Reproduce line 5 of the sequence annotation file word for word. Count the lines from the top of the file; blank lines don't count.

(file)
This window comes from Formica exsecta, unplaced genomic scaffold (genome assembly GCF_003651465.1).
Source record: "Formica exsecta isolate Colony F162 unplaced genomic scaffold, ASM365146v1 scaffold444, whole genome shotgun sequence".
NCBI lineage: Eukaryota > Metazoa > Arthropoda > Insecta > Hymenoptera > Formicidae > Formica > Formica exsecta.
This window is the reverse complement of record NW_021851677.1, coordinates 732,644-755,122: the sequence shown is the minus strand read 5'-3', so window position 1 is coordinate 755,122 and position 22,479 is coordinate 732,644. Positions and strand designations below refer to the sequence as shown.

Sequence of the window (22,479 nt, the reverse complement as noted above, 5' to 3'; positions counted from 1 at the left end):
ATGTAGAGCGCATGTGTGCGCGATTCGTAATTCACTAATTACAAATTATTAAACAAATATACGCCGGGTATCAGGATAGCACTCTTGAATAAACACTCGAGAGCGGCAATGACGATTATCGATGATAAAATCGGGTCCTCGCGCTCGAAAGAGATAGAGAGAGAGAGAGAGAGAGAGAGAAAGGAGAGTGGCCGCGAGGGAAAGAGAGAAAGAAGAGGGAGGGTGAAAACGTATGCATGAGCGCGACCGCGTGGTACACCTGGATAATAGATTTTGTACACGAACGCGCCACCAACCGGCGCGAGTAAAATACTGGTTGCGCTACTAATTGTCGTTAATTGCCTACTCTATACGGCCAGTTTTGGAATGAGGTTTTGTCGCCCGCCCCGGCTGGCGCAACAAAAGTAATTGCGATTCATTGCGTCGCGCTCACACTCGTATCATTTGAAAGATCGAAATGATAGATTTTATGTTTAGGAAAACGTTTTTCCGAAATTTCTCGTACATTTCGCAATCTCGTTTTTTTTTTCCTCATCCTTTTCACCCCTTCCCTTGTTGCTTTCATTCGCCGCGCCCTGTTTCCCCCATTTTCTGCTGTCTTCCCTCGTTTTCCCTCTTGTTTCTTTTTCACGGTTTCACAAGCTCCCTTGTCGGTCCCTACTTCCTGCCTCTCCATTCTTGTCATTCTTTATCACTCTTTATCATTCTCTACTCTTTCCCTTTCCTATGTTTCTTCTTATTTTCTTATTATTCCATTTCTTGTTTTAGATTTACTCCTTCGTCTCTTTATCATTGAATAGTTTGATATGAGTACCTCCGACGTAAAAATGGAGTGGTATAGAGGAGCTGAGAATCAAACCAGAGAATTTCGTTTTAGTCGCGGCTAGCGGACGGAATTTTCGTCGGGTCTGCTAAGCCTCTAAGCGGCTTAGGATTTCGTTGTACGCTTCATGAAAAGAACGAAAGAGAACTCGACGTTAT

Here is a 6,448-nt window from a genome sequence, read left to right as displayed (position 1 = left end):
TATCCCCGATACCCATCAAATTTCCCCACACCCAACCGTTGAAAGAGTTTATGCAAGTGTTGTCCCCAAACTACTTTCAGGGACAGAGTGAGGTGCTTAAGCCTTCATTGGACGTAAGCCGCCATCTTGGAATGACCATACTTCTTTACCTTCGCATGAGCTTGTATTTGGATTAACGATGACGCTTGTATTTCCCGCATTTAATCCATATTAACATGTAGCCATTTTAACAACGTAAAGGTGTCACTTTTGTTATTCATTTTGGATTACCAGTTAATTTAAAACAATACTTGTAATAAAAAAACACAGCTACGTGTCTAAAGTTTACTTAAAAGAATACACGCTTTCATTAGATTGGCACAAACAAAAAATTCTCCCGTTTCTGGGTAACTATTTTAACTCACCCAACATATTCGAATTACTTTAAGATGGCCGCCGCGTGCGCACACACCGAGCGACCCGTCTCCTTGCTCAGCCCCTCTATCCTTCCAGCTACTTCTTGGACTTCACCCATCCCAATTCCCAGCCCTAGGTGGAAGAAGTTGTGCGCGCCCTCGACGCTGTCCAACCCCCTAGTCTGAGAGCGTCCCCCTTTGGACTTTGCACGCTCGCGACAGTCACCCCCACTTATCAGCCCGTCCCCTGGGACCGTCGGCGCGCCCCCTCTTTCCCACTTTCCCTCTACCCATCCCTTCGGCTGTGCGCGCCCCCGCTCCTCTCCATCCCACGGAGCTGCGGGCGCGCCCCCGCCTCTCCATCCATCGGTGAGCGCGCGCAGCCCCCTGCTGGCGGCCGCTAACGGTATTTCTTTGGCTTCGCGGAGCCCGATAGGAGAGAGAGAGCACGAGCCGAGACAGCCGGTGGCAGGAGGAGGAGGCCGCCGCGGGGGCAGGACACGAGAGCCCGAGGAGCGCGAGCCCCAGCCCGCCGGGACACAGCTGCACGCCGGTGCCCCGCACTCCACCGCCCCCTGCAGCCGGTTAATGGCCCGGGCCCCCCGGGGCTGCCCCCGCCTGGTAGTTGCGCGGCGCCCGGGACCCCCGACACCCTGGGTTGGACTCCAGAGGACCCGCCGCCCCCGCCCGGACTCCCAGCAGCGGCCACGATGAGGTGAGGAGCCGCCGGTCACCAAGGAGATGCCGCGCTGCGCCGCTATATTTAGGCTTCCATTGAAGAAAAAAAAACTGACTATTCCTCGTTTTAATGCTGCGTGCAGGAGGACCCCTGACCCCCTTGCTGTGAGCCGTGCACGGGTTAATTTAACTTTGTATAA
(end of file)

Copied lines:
Sequence of the window (22,479 nt, the reverse complement as noted above, 5' to 3'; positions counted from 1 at the left end):